Back to the original question: how might big money involve themselves in Juicebox projects?

The answer is to just stick money in the protocol for the specific project. The system works the same for everyone.

Let's play out an example to see what might happen if someone wanted to dump an investment into the JuiceboxDAO. JuiceboxDAO from Jango's perspective at the time of this writing Let's say someone parks $1 million here. My screen would then look more like this. JuiceboxDAO from Jango's perspective after a $1 million (~434 ETH) payment. Here's what changed:

  1. There is more overflow.
  2. More tokens got minted, 10% of which were allocated for distribution to the reserved token recipients.
  3. The newly minted tokens were added to the total supply, which decreased my JBX ownership percent from 42% to 5.9%. Not pictured: the payer now owns 71% of JBX supply.
  4. The payment would feature on the activity feed.

Facts about this new state we would find ourselves in:

  • The project's treasury now has more money to work with, which can represent a longer runway (more time) or an opportunity for larger and more diverse payouts/investments (more impact).
  • With a bonding curve of 60%, the payer could redeem their 71% of tickets right away for about $644,000 (280 ETH). This amount would increase as payments are made to the project at different discount rates over time, or if other holders decide to redeem their tickets ahead of the payer. However, this amount will decrease if the project burns through funding cycles at a faster rate than overflow grows. Heres a tool to model the Juicebox bonding curve. o is the current amount of overflow, s is the currently total supply of tokens, and r is the bonding curve. The x-axis is the amount of tokens being redeemed, and the y-axis is the amount of overflow that can be claimed by redeeming the x-axis amount.
  • The payer has an outsized majority of tokens (71%). If JuiceboxDAO uses a funding cycle ballot that is decided with a simple majority and relies only on JBX ownership for representation, the decision will hinge on the point-of-view of the payer. Ballots can be designed to avoid this, but it also kind of makes sense that any revised configurations that might allocate the $1 million would have to be approved by the person who contributed the $1 million.


If you're a whale, I think you want to bet on the Juicebox ecosystem as a whole more-so than any one particular project. Everything will have more value if several promising ideas are turning into funded project's playing within the Juicebox configuration design space to grow their communities.

A project can configure Juicebox is many ways. A project with a 0% discount rate, 10% bonding curve, a 10% reserved rate, and a 50 ETH funding target proposes a very different game from a project with a 20% discount rate, 100% bonding curve, 50% reserved rate, and 10 ETH funding target. Lots of interesting configurations are possible within these gradients, and there's no way for a project to know what the best one will be ahead of time. There's hardly any precedent or data to make decisions from yet, so each project/community gets to experiment and find something that is efficient for its needs.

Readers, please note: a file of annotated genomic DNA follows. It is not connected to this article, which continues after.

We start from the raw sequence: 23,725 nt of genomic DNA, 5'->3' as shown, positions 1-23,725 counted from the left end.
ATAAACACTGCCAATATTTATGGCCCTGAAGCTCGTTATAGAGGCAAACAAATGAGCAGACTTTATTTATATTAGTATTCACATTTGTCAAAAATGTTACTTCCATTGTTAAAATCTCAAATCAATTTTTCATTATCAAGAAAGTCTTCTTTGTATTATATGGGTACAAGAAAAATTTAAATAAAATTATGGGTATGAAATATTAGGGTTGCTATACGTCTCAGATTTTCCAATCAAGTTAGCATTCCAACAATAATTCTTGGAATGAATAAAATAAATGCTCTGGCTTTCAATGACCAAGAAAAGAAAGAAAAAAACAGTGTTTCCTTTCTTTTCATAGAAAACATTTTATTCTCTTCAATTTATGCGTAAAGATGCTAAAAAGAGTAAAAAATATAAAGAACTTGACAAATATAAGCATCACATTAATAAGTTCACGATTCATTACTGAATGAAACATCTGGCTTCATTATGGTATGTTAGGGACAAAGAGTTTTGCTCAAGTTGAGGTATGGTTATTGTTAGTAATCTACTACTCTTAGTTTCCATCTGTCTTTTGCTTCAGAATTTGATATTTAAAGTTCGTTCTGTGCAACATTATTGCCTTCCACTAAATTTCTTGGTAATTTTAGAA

As an investor, this is grounds for high risk experimentation. If you think a project is promising and want to give it $1 million, you should probably:

  • be aware of its configured reserved rate.
  • get a feel for the project's discount rate and how it has changed since the project's launch. This will help inform you of how your token balance will compare to the total token supply.
  • understand the project's bonding curve rate to get a feel for how liquid your position will be.
  • know how the project has configured its funding cycle ballot, which determines who holds the power to enact new funding cycle configurations (rug pulls totally possible).

All of this is also true for apes 🦧, but they probably put money in before reading this.

Punks 👾 get to build culture and communities on top of a transparent web of interdependent people and projects getting paid what they are able to ask for.

Creators 🎨 and devs ⌨️ get to work on the projects they like, or instead launch their own. They get paid what they are able to ask for from their communities.

Every Etherean 🇪🇹 essentially gets paid as they transact through web3 protocols and (unintentionally) contribute to the growth of that protocol's project's community's treasury at that particular point in time.

Closing thoughts

If someone contributed a fat stash into the JuiceboxDAO treasury right now and we were to expand the monthly target to accommodate more spending, I can think of many many things for us to allocate funds toward. For one, we could pay someone to help us write searchable, understandable, and inviting technical docs. We could also pay someone to help us write docs. I think we should even consider paying someone a respectable payout to come onboard to write docs.

· 2 min read

The first JuiceboxDAO configuration includes a preprogrammed reserved JBX rate of 10%, with distributions to predetermined recipients.